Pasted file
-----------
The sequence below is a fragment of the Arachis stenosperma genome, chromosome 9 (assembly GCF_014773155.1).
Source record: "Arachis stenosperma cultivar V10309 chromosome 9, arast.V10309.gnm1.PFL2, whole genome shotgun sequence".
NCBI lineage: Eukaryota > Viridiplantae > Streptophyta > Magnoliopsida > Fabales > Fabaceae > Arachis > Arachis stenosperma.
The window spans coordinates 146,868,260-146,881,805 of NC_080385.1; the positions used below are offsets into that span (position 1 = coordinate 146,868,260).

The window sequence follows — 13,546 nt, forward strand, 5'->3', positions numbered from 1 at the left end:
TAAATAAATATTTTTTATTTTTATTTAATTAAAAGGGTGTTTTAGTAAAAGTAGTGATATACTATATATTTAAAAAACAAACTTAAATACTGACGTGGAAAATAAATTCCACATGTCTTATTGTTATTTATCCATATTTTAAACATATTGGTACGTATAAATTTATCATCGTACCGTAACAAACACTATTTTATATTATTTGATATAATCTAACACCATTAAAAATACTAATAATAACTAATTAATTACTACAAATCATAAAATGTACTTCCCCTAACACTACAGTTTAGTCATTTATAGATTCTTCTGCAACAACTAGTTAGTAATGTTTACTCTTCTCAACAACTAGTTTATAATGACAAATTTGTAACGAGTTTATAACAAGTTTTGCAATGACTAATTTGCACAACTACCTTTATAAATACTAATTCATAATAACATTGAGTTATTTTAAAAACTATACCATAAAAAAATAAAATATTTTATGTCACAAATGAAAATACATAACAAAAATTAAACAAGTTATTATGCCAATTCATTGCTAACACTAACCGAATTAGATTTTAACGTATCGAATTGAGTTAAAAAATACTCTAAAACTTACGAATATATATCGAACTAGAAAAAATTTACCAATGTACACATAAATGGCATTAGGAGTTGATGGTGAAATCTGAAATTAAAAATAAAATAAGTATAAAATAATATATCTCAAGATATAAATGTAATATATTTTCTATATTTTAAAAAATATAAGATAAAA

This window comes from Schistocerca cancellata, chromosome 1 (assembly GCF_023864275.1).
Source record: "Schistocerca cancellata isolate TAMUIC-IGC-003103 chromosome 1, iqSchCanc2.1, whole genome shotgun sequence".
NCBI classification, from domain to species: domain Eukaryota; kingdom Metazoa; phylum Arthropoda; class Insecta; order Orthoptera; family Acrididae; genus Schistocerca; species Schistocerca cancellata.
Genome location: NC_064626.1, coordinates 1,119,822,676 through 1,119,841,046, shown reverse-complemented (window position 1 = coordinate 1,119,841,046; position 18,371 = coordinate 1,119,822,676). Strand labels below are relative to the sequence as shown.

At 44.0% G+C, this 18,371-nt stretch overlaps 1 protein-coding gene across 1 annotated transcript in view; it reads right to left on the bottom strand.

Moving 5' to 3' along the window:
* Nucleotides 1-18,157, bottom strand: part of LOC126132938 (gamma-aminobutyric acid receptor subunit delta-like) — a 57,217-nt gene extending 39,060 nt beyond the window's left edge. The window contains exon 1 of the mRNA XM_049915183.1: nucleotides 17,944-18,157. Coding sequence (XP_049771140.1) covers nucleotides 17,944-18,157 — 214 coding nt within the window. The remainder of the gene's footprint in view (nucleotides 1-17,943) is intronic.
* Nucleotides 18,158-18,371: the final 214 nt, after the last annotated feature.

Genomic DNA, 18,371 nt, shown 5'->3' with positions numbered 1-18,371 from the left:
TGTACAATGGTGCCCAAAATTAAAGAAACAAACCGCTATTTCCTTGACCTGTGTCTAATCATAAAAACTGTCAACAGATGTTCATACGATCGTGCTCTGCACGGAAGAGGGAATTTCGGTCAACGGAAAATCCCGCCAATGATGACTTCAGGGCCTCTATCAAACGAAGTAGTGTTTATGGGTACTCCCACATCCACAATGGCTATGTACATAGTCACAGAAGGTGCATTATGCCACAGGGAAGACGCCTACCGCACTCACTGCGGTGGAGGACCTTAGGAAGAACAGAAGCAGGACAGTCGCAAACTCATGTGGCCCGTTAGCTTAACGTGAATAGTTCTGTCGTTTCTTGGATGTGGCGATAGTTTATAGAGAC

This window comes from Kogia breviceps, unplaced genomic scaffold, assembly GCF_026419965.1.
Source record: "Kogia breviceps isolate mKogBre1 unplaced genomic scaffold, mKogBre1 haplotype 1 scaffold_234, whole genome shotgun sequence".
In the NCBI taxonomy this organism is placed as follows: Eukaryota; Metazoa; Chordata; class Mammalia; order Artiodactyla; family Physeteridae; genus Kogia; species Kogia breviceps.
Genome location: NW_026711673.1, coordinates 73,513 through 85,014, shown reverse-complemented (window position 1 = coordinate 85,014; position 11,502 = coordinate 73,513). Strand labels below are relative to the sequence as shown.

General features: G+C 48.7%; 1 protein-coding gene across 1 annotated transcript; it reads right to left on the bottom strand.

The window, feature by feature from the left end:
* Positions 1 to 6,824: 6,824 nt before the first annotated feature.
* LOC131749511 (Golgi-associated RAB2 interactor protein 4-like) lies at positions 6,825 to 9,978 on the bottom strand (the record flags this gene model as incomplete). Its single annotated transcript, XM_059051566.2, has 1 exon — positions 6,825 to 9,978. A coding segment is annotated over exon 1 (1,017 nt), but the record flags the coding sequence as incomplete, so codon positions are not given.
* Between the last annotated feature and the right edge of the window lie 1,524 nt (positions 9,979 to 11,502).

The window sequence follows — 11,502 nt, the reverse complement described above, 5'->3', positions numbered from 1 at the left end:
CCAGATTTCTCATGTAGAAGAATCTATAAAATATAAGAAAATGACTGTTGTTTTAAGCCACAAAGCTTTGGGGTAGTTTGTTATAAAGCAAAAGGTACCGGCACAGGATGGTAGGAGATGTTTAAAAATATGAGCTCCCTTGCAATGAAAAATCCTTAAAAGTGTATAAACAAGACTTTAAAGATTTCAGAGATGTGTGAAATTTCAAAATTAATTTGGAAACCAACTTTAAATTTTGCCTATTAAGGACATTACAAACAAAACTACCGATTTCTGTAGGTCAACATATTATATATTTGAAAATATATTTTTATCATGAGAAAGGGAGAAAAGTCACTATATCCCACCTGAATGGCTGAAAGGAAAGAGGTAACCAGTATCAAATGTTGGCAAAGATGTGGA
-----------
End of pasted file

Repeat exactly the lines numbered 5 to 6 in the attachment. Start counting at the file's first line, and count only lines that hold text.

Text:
The window sequence follows — 13,546 nt, forward strand, 5'->3', positions numbered from 1 at the left end:
TAAATAAATATTTTTTATTTTTATTTAATTAAAAGGGTGTTTTAGTAAAAGTAGTGATATACTATATATTTAAAAAACAAACTTAAATACTGACGTGGAAAATAAATTCCACATGTCTTATTGTTATTTATCCATATTTTAAACATATTGGTACGTATAAATTTATCATCGTACCGTAACAAACACTATTTTATATTATTTGATATAATCTAACACCATTAAAAATACTAATAATAACTAATTAATTACTACAAATCATAAAATGTACTTCCCCTAACACTACAGTTTAGTCATTTATAGATTCTTCTGCAACAACTAGTTAGTAATGTTTACTCTTCTCAACAACTAGTTTATAATGACAAATTTGTAACGAGTTTATAACAAGTTTTGCAATGACTAATTTGCACAACTACCTTTATAAATACTAATTCATAATAACATTGAGTTATTTTAAAAACTATACCATAAAAAAATAAAATATTTTATGTCACAAATGAAAATACATAACAAAAATTAAACAAGTTATTATGCCAATTCATTGCTAACACTAACCGAATTAGATTTTAACGTATCGAATTGAGTTAAAAAATACTCTAAAACTTACGAATATATATCGAACTAGAAAAAATTTACCAATGTACACATAAATGGCATTAGGAGTTGATGGTGAAATCTGAAATTAAAAATAAAATAAGTATAAAATAATATATCTCAAGATATAAATGTAATATATTTTCTATATTTTAAAAAATATAAGATAAAA